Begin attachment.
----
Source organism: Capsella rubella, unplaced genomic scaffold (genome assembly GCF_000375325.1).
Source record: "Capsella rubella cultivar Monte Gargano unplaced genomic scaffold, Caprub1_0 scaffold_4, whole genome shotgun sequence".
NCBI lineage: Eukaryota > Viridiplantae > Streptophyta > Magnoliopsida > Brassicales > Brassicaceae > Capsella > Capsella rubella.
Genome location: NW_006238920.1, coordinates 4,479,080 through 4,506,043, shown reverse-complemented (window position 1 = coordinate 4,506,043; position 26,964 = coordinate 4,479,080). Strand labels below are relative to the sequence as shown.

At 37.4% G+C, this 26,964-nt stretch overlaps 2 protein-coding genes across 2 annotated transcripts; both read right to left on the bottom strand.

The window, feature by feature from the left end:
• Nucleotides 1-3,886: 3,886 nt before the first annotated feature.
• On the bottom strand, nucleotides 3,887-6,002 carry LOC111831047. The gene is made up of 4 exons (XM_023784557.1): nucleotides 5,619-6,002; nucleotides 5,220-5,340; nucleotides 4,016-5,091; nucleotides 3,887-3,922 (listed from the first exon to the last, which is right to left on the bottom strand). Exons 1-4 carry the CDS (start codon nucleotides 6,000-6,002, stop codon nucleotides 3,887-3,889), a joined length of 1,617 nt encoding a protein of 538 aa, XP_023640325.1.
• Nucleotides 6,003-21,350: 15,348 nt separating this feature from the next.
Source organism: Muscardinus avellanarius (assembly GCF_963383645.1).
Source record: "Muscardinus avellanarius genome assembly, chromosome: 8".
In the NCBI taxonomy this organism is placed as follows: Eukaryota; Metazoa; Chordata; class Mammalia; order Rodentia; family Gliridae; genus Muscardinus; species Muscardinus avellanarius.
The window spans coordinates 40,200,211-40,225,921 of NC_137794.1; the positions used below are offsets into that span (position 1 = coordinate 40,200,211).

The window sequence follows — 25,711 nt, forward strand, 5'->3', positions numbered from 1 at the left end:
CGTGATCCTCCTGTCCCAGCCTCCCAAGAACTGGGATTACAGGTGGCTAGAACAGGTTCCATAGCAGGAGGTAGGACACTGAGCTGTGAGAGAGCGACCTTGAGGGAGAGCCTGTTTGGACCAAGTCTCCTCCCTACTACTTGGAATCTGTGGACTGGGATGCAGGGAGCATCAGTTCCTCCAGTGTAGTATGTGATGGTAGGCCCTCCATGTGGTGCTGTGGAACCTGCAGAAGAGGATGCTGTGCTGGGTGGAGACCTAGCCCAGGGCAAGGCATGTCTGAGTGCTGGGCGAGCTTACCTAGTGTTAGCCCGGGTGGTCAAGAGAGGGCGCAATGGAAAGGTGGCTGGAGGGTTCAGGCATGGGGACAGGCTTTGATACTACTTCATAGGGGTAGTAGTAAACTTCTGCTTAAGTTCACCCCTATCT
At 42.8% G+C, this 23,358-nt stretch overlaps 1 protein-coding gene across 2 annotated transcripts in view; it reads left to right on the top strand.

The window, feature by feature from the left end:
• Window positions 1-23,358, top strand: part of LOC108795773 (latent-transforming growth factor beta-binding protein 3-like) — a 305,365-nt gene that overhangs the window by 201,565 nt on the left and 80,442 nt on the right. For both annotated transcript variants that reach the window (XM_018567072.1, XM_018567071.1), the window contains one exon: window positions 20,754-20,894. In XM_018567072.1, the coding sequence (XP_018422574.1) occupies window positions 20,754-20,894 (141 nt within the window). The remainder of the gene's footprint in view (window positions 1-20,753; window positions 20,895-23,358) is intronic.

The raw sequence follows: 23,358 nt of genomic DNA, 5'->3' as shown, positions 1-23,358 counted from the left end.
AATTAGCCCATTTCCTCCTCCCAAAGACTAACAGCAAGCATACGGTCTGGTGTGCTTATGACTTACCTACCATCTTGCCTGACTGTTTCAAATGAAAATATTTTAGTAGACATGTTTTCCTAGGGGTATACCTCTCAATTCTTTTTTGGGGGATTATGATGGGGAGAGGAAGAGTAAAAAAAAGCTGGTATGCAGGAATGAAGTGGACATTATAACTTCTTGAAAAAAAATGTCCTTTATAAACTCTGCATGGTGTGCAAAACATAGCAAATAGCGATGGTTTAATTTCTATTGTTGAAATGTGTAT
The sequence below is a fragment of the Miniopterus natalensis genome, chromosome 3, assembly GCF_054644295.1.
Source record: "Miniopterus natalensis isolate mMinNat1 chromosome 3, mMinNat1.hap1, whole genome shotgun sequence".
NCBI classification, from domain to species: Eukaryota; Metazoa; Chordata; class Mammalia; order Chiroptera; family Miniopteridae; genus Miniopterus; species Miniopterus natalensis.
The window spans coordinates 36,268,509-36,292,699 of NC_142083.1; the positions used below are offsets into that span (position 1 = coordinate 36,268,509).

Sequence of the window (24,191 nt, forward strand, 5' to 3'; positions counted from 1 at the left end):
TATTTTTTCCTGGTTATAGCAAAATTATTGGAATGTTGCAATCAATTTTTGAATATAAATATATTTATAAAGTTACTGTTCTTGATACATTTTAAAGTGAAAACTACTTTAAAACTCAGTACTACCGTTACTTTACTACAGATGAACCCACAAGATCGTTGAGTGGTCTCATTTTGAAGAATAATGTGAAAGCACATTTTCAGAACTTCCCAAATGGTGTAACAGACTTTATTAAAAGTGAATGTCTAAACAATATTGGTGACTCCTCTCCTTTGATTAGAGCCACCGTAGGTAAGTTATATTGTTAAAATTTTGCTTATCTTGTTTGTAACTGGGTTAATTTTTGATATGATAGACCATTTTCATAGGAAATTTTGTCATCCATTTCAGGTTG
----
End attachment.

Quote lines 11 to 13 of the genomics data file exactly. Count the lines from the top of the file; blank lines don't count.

Source record: "Muscardinus avellanarius genome assembly, chromosome: 8".
In the NCBI taxonomy this organism is placed as follows: Eukaryota; Metazoa; Chordata; class Mammalia; order Rodentia; family Gliridae; genus Muscardinus; species Muscardinus avellanarius.
The window spans coordinates 40,200,211-40,225,921 of NC_137794.1; the positions used below are offsets into that span (position 1 = coordinate 40,200,211).